Skip to main content

21OAK may earn a commission when you buy through links on our site.

The best eco-friendly ways to get rid of pests this summer

Almost everyone wants to be outside this summer to enjoy the warm weather, sun, beach, barbecue, and company — including pests. Leaving windows, patio or balcony doors open might bring these pests indoors, or they could even be bothering your summer gardening, too. You can use pesticides or bug sprays to get rid of mosquitoes, ants, and other pests, but they could put the Earth and your own health at risk. Have no fear, you can still enjoy the summer without hurting your health or the planet.

Backyard summer party with friends

Peppermint oil/Mint plants

Medium suggests using essential oils. Exercise your green thumb and rid your home and outdoor space of pesky mosquitoes, mice, ants, and even spiders just by placing bags of dried mint leaves throughout your space. The sweet scent of mint, and more specifically peppermint oil, is in contrast to most harsh smelling insecticides, and you can live with it while pests can’t. 

You can also mix approximately 15 drops of peppermint oil with about 8 ounces of water in a spray bottle (you can use a glass spray bottle or a plastic one). Pest-control experts suggest using the spray on balcony and patio doors, window sills, vents, and any cracks in floorboards or screens to deter these critters. 

If you go the way of having a mint plant in your outdoor space, you have the added bonus of a lovely garnish or fragrant tea, too. 


Cintronella candle burning

Citronella is the oil found in lemongrass and has long been an ingredient in candles and diffusers to use outdoors in order to get rid of flying bugs. Sit by a burning citronella candle, and your evening outdoors should go smoothly. Gardening Know How lists annoying bugs and the essential oils that repel them.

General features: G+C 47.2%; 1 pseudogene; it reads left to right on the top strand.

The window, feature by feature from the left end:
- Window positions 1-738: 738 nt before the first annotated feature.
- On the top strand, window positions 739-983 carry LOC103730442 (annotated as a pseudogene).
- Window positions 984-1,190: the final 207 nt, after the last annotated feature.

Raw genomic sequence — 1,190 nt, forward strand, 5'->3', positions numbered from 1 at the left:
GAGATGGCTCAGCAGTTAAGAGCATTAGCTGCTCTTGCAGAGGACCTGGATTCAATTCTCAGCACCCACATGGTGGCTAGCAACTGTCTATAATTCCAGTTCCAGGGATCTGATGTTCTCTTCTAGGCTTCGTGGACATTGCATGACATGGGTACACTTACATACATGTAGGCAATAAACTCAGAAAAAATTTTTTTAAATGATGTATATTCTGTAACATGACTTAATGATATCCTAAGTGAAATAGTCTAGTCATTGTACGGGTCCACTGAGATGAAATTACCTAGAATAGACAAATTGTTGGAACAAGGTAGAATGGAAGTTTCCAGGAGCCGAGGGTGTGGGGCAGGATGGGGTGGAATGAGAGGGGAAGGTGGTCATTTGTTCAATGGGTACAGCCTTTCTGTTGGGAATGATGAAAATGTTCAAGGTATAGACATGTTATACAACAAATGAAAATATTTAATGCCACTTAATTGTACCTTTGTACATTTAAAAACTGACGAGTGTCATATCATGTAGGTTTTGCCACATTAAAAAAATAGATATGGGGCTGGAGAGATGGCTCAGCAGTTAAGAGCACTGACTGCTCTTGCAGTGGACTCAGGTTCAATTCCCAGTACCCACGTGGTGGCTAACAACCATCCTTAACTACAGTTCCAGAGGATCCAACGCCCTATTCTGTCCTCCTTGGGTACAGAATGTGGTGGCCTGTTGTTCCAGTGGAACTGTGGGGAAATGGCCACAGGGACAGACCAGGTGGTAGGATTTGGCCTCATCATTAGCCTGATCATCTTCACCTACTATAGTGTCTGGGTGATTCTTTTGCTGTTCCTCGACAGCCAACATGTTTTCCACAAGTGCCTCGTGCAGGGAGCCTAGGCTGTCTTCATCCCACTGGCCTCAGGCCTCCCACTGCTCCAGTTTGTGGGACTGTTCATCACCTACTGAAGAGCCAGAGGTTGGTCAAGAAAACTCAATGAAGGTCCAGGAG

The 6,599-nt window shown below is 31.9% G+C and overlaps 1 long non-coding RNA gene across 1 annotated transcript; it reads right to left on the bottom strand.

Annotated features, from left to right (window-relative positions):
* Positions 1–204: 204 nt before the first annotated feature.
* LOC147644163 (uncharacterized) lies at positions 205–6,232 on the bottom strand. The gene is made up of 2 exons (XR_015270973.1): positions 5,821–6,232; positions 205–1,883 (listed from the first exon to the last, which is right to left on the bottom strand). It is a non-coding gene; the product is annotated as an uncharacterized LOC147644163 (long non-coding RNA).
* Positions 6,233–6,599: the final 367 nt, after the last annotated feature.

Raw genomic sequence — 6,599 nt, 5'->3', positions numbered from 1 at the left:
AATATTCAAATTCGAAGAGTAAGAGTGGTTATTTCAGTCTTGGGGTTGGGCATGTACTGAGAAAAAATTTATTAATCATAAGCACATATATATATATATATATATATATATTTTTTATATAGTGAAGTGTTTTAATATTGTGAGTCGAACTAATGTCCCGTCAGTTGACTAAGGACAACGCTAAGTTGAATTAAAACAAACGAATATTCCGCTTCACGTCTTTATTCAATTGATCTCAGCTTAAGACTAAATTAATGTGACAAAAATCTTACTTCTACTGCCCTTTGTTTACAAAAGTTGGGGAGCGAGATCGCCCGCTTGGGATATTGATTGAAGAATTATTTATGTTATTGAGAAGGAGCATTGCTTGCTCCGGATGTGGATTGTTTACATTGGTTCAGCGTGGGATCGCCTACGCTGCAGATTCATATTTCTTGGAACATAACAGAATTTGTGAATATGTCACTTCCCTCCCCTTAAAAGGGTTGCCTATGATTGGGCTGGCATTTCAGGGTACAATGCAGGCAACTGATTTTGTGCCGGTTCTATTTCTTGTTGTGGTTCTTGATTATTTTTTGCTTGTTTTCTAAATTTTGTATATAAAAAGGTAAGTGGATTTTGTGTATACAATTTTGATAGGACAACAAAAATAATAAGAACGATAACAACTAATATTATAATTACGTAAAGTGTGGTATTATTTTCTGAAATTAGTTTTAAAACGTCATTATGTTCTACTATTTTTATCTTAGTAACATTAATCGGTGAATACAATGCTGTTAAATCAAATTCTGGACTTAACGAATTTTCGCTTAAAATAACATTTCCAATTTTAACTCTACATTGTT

Another option is to plant lemongrass or get a citronella plant to place in your outdoor space that will not constantly evaporate the oil like a candle does. 

Unfortunately, like chemical mosquito repellents and bug spray you might use on yourself, the effectiveness of the oil can dissipate after a few hours when using candles or other citronella-based repellents because the oil evaporates quickly. 

You should note that while the U.S. Centers for Disease Control does not say citronella is harmful, it doesn’t include it in its list of recommended mosquito repellents, but it does indicate lemon eucalyptus oil is an alternative that operates on the same concept. 


Neem, also known as the Indian lilac from the neem tree native to India, has a number of uses including skin, hair, dental, and soap products, but it’s also known for its insecticidal properties. This isn’t a bug spray you would use on your skin, however. But if you have a summer garden and are worried about pests ruining it during peak growing season, neem oil might just be able to come to the rescue. 

While other chemical-based pesticides might be quick-acting, they have to be reapplied to areas of your home repeatedly and may not help get to the root of the problem — pest proliferation. 

Using neem oil can help do that by sterilizing insects or slowing growth cycles depending on the type of insect or bug. Plants can be sprayed with a diluted solution of neem oil, which pests absorb through leaves and roots. 

It breaks down quickly, and as bugs come to attack plants, they ingest the neem because it has similar properties to their hormones. The oil then wreaks havoc on insects’ hormones, and over a longer term, it stops feeding, mating, and laying eggs. Spraying it on possibly infested plants can help reduce the number of pests over time. 

The great thing about neem oil is that it’s not harmful to any mammals, so it’s perfect if you have pets or small children around. 


You can enjoy summertime with a lounge chair outside, a barbecue sizzling, and the first sips of a crisp, cold one as you relax. It doesn’t have to be ruined by the unsightly presence of pests if you make that beer do double duty. 

To get rid of cockroaches, soak a piece of bread in some beer and place it into a jar, then line the lip of the jar with petroleum jelly. Make sure to only coat the inner lip of the jar. Cockroaches will drink any kind of beer so they’ll show up in the jar fairly soon, but the inner rim will make it too slippery for them to escape the jar. The same method works for slugs as well if they are plaguing your garden. 

Fruit flies love fermentation. Science Daily states, “Flies sense glycerol, a sweet-tasting compound that yeasts make during fermentation.” You can simply leave a can or bottle of beer open and cover the opening with a small piece of paper that has a tiny hole in it. Flies go in but don’t come out. 


Vinegar is a miracle for its number of uses, and cleaning with it is a great one because it not only gets rid of a mess but also helps keep away pests and isn’t toxic for children, animals, or the Earth. 

Vinegar works because it destroys a bug or insect’s scent trail, which it uses to always find its way to your food or plants. Spray it all over an area and these bugs won’t be able to find their way back into your space.